When was the last time you saw any giant plastic light up turkeys stuffed in between the pansies and grills in the garden center at Wal-mart?
Retailers aren’t going to utilize sacred floor space for pilgrim hats or inflatable feathered yard ornaments when, in half the space, they could sell three times the amount of Twilight T-shirts and dancing skeletons alongside prelit plastic pine trees. And we won’t open the Target ad to find the Special Two CD set, “From Our Table To Yours: Taylor Swift and Friends’ Favorite Turkey Songs”.
Thanksgiving has morphed from a revered American celebration to the ultimate Grocer’s holiday. It’s their time to create end cap and mid-aisle displays until an iota of cart maneuvering space remains. It’s the grocer’s turn to burn the fluorescent midnight oil, keep the stockboys overtime and watch customers scramble to buy products they won’t remember exist until Easter.
Like cranberry jelly. Who invented that stuff anyway? And whose idea was it to put it in a can in such a way that you have to open both ends and push it out? The stuff has the consistency of hair gel and now that I think about it, kinda smells like it too.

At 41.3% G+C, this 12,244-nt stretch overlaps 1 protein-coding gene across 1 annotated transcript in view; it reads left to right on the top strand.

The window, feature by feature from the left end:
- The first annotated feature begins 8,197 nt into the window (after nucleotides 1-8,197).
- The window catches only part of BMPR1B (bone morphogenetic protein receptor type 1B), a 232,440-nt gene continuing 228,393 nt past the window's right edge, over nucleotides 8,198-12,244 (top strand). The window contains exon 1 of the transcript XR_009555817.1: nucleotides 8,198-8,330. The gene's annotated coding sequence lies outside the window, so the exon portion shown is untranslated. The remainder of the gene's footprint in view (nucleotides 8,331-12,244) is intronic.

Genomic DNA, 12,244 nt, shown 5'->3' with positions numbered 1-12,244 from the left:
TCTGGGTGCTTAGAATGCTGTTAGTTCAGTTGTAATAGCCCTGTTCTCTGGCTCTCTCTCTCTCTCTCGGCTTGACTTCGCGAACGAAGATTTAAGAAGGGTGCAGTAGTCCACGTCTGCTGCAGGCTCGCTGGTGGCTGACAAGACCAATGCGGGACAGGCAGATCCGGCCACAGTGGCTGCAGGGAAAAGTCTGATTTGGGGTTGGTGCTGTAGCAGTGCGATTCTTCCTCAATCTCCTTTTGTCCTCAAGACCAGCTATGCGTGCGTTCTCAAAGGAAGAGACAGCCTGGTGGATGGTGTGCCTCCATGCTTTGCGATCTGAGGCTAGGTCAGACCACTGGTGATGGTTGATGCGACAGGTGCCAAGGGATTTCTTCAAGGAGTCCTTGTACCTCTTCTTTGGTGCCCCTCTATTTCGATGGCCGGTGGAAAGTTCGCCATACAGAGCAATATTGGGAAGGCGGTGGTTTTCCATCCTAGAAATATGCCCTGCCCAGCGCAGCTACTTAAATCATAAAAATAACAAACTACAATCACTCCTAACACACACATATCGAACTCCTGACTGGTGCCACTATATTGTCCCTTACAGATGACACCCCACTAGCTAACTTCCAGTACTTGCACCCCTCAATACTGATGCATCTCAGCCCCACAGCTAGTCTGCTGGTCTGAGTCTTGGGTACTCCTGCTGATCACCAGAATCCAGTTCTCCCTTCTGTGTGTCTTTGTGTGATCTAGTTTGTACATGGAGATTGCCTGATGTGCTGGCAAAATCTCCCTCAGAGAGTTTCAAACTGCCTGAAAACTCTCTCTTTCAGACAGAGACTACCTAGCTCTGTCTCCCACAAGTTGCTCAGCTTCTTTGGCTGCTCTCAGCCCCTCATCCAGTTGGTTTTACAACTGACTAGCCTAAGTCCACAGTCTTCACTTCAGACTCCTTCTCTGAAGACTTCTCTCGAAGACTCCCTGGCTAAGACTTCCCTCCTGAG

The smell of turkey roasting in the oven screams, “Today’s a holiday!” Imagine the confusion I could cause if my kids came home from school in the middle of September and smelled turkey. It’s practically against the law to cook turkey on days other than Thanksgiving, Christmas and Easter. Although at Easter, there are the acceptable alternatives of ham and lamb. You can get away with a good beef roast at Christmas but you must also have turkey. The leftovers and smell are inherently essential. That is, until the day Glade invents the Roasted Turkey scented Plug-Ins. (Please don’t.)
Back in elementary school, it was with great solemnity when we learned about the Mayflower, Pilgrims, Indians, Plymouth Rock and corn on the cob. One year, the day before Thanksgiving, my dad came to my Kindergarten class and helped us make turkeys out of multi colored feathers, stryofoam and pipe cleaners. For my father to leave the University to teach Kindergartners elevated Thanksgiving, in more than a few six-year-old minds, to High Holy Day status. Our assumptions were confirmed Thursday, when moms everywhere got out the good dishes and matching silverware that only surfaced on holidays and when Aunt Ida came to town.
Through our young eyes, Thanksgiving was huge. It rounded out the ultimate holiday trifecta with Christmas and Easter leading the pack. It ranked up there with the 4th of July and Groundhog Day as being all-inclusive, nonreligious American holidays. Whether Jewish, Gentile, Protestant, Catholic, Republican, Democrat, immigrant or natural born citizen, Thanksgiving was for everyone.
I guess we don’t need giant inflatable lawn ornaments to celebrate something as great as that.